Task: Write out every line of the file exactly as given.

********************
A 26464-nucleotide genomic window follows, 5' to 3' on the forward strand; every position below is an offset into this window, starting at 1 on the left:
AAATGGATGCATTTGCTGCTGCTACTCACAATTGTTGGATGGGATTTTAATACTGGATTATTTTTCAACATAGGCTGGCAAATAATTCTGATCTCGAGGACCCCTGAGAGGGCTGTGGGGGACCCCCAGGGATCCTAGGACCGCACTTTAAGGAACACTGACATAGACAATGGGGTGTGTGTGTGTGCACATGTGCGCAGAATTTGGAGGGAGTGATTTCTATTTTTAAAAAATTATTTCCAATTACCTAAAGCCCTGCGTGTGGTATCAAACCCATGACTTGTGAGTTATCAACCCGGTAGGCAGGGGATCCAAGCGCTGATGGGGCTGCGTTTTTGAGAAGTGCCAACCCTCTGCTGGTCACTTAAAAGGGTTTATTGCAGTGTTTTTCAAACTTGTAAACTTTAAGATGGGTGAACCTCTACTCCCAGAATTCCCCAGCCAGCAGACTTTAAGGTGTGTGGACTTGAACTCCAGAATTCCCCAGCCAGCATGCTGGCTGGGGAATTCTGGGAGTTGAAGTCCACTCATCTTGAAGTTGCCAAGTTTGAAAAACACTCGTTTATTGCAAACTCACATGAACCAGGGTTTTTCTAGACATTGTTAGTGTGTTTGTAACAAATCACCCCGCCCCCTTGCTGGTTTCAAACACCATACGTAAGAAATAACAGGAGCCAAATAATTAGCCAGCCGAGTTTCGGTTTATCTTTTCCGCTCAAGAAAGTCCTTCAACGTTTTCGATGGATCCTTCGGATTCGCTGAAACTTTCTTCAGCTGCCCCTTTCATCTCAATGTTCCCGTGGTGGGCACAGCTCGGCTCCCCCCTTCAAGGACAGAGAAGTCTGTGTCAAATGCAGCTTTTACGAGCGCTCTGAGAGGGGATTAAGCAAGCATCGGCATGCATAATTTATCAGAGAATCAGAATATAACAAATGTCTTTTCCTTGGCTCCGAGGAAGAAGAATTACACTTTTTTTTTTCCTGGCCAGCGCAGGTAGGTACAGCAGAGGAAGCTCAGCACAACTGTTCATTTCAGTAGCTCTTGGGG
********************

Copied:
A 26464-nucleotide genomic window follows, 5' to 3' on the forward strand; every position below is an offset into this window, starting at 1 on the left:
AAATGGATGCATTTGCTGCTGCTACTCACAATTGTTGGATGGGATTTTAATACTGGATTATTTTTCAACATAGGCTGGCAAATAATTCTGATCTCGAGGACCCCTGAGAGGGCTGTGGGGGACCCCCAGGGATCCTAGGACCGCACTTTAAGGAACACTGACATAGACAATGGGGTGTGTGTGTGTGCACATGTGCGCAGAATTTGGAGGGAGTGATTTCTATTTTTAAAAAATTATTTCCAATTACCTAAAGCCCTGCGTGTGGTATCAAACCCATGACTTGTGAGTTATCAACCCGGTAGGCAGGGGATCCAAGCGCTGATGGGGCTGCGTTTTTGAGAAGTGCCAACCCTCTGCTGGTCACTTAAAAGGGTTTATTGCAGTGTTTTTCAAACTTGTAAACTTTAAGATGGGTGAACCTCTACTCCCAGAATTCCCCAGCCAGCAGACTTTAAGGTGTGTGGACTTGAACTCCAGAATTCCCCAGCCAGCATGCTGGCTGGGGAATTCTGGGAGTTGAAGTCCACTCATCTTGAAGTTGCCAAGTTTGAAAAACACTCGTTTATTGCAAACTCACATGAACCAGGGTTTTTCTAGACATTGTTAGTGTGTTTGTAACAAATCACCCCGCCCCCTTGCTGGTTTCAAACACCATACGTAAGAAATAACAGGAGCCAAATAATTAGCCAGCCGAGTTTCGGTTTATCTTTTCCGCTCAAGAAAGTCCTTCAACGTTTTCGATGGATCCTTCGGATTCGCTGAAACTTTCTTCAGCTGCCCCTTTCATCTCAATGTTCCCGTGGTGGGCACAGCTCGGCTCCCCCCTTCAAGGACAGAGAAGTCTGTGTCAAATGCAGCTTTTACGAGCGCTCTGAGAGGGGATTAAGCAAGCATCGGCATGCATAATTTATCAGAGAATCAGAATATAACAAATGTCTTTTCCTTGGCTCCGAGGAAGAAGAATTACACTTTTTTTTTTCCTGGCCAGCGCAGGTAGGTACAGCAGAGGAAGCTCAGCACAACTGTTCATTTCAGTAGCTCTTGGGG